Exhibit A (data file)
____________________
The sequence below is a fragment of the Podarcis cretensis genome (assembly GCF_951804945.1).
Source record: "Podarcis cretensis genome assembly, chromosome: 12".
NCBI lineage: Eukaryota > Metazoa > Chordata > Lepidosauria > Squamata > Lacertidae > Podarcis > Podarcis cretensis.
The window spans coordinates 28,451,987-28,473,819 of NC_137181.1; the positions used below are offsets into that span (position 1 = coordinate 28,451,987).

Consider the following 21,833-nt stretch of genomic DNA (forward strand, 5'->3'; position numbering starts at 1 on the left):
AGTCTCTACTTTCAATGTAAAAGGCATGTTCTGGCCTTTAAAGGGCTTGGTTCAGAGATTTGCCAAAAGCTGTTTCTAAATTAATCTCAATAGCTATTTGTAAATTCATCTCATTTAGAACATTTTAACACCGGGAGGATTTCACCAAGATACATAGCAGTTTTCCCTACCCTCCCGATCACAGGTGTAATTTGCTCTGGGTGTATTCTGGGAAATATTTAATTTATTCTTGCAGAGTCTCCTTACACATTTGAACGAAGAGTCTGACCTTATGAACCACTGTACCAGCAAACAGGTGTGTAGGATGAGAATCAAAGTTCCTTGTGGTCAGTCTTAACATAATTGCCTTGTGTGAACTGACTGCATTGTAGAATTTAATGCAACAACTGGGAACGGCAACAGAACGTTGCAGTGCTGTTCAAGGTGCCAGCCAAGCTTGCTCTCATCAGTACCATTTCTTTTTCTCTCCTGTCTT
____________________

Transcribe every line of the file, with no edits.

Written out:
The sequence below is a fragment of the Podarcis cretensis genome (assembly GCF_951804945.1).
Source record: "Podarcis cretensis genome assembly, chromosome: 12".
NCBI lineage: Eukaryota > Metazoa > Chordata > Lepidosauria > Squamata > Lacertidae > Podarcis > Podarcis cretensis.
The window spans coordinates 28,451,987-28,473,819 of NC_137181.1; the positions used below are offsets into that span (position 1 = coordinate 28,451,987).

Consider the following 21,833-nt stretch of genomic DNA (forward strand, 5'->3'; position numbering starts at 1 on the left):
AGTCTCTACTTTCAATGTAAAAGGCATGTTCTGGCCTTTAAAGGGCTTGGTTCAGAGATTTGCCAAAAGCTGTTTCTAAATTAATCTCAATAGCTATTTGTAAATTCATCTCATTTAGAACATTTTAACACCGGGAGGATTTCACCAAGATACATAGCAGTTTTCCCTACCCTCCCGATCACAGGTGTAATTTGCTCTGGGTGTATTCTGGGAAATATTTAATTTATTCTTGCAGAGTCTCCTTACACATTTGAACGAAGAGTCTGACCTTATGAACCACTGTACCAGCAAACAGGTGTGTAGGATGAGAATCAAAGTTCCTTGTGGTCAGTCTTAACATAATTGCCTTGTGTGAACTGACTGCATTGTAGAATTTAATGCAACAACTGGGAACGGCAACAGAACGTTGCAGTGCTGTTCAAGGTGCCAGCCAAGCTTGCTCTCATCAGTACCATTTCTTTTTCTCTCCTGTCTT